Our country is a very proud nation. It is very proud of our national sovereignty and security. As we know, generations before us have held our Canadian Forces in high regard throughout the world. Our government has provided a long-term strategy to ensure our brave men and women in uniform have the resources they need to protect our security on Canadian soil and to assist when other countries are threatened and oppressed.
Our Canadian Forces have made tremendous contributions to the Afghanistan mission and will continue to work for freedom, democracy and human rights around the world. We see businesses starting to flourish in Afghanistan, schools and hospitals being built, and young women being able to go to school without fear. These are some impacts that the Canadian Forces have made during the Afghanistan mission that have really made a difference in the country.
Our government is also committed to ensuring sovereignty over Canada's Arctic. Canada will not only control and protect our offshore waters but our government will protect our inland waters as well.
As we know, often the equipment has not existed up north to provide for easy access to waters in the Arctic, so we are now proceeding with a new polar class icebreaker named in honour of the late great prime minister, the right hon. John Diefenbaker. This icebreaker is very important because it will allow greater access to our Arctic waters.
Canada has elected a minority government that has an enhanced mandate. This is quite unusual because historically during times of economic duress often governments will fall. That did not happen in the last election. Canadians said, with a resounding voice, that they have confidence that the Prime Minister and the government can steer the ship through the troubled waters of this very serious economic global downturn.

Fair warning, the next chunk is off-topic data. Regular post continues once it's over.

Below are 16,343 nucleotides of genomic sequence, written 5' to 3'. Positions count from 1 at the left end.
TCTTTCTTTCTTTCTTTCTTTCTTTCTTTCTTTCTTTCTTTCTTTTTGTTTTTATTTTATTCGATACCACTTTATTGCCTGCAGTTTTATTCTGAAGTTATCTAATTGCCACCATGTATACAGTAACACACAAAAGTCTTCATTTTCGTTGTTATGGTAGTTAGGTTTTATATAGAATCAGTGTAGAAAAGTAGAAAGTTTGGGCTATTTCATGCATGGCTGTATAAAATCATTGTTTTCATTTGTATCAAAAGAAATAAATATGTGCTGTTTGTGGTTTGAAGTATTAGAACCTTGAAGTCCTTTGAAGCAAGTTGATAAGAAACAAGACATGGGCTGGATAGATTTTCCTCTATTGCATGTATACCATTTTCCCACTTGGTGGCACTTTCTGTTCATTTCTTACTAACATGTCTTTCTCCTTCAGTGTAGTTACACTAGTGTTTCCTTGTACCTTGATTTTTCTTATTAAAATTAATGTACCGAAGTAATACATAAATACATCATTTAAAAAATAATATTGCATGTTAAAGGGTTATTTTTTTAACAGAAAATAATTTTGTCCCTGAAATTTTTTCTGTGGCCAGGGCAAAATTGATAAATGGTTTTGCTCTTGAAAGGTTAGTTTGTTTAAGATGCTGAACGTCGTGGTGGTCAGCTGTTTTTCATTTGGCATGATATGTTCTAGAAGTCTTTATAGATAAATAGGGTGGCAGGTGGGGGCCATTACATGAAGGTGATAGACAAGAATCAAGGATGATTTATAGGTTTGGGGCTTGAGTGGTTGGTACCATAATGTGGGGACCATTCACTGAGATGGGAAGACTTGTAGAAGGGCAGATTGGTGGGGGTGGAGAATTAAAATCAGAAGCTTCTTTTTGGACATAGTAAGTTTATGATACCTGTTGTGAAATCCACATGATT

Canadians have sent members of Parliament to Ottawa to work together, to bring Canada safely through these economic times. This is an opportunity for all members in Parliament to lay aside the partisan wrangling and problem solve together.
I have heard ministers say in question period they welcome our ideas. Of course these ideas can be formulated not only in question period, which, in my opinion, happens to be a lot of theatre in a very small window. That is my opinion from what I have seen. I must say that letters, meetings with ministers, and time spent at committee, when new problems arise, they can be solved by all members which will make this a very effective Parliament.
With this in mind, I am hoping that in the coming weeks and months all opposition parties will be willing to work with the Government of Canada in a spirit of bipartisanship and co-operation to ensure that our economy and our country remain strong. In doing so, we will diligently serve our constituents and offer them the hope of a better tomorrow.
Lastly, I must say that when I was going door-to-door during the election, what I heard over and over again was Canadian citizens telling me they were tired of turning on question period. They were tired of the catcalls across the House and they were tired of what parliamentarians felt were very cutting remarks. They were tired of that. What they wanted was a Parliament that worked together to problem solve, especially now in these very tough economic times. This is a very serious issue that we are all dealing with.
I know that members on all sides of the House have the best interests of our country at heart. I know I have many friends on all sides of the House. I believe they are very dedicated people who care very deeply for our country and for their constituents.
I must say that we are in a new era now. For the first time, we are in an era when we really have a demand from the Canadian public to work together in a non-partisan way to problem solve the issues that we are facing at this time.
I wish to thank the House for allowing me to put my comments on the record in Parliament. As I said, I am very honoured to be the member of Parliament for Kildonan—St. Paul. I always think that a member of Parliament is a servant of the people. I look forward to the coming months because, and I am going to be optimistic, I think we are going to have a very collaborative, problem-solving environment in the Parliament.
Why do I think that? It is because we are facing one of the most serious economic times that we have had in many years. We need the talents and the problem-solving skills of each and every member of Parliament in the House to work together to help get us through these troubled waters.